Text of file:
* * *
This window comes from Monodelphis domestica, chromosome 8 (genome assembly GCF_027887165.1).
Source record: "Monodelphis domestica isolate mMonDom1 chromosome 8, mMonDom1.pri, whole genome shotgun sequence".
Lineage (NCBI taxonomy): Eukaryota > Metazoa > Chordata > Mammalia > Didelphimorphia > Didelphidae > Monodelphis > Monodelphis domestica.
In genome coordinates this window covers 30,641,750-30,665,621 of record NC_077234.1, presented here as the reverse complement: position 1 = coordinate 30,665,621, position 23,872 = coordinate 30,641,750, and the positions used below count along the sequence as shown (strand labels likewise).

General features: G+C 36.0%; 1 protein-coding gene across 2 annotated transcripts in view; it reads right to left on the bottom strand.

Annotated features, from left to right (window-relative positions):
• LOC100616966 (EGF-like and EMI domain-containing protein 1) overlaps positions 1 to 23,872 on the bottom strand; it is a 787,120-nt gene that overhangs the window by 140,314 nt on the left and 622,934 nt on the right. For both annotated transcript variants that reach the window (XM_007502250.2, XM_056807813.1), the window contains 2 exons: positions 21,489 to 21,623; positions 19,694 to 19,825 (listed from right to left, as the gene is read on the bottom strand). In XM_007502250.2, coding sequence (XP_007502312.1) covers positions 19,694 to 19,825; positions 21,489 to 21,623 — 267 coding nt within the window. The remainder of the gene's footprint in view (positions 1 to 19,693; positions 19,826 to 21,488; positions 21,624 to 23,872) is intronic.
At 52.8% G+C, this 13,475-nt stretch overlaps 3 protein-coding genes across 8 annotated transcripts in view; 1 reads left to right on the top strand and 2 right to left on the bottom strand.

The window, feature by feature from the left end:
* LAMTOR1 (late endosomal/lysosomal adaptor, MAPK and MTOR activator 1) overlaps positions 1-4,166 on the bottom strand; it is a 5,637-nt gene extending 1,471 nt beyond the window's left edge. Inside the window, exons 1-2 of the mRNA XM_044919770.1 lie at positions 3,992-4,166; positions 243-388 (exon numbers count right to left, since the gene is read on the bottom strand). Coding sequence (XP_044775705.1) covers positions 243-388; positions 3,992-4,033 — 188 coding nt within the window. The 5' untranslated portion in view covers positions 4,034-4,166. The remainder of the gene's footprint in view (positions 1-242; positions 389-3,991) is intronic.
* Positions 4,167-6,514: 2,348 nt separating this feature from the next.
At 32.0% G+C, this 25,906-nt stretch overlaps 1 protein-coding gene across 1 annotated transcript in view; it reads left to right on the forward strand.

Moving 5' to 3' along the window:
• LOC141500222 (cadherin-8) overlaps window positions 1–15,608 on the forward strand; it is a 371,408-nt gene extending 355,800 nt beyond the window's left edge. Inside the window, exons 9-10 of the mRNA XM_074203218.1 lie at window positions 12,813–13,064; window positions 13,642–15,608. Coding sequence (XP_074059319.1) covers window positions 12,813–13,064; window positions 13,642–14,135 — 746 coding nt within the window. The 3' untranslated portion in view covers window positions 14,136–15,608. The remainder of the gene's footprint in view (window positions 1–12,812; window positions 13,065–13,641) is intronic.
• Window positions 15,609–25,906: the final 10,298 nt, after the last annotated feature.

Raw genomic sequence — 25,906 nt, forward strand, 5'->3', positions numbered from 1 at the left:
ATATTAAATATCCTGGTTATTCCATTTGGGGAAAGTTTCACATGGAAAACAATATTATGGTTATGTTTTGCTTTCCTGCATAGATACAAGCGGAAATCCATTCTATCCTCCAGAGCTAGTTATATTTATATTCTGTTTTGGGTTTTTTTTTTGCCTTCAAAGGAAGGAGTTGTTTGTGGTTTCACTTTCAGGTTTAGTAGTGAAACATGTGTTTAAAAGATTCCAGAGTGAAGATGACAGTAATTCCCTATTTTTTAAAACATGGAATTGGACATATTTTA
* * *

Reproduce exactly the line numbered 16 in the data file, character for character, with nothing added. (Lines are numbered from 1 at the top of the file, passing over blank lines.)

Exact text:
Raw genomic sequence — 25,906 nt, forward strand, 5'->3', positions numbered from 1 at the left: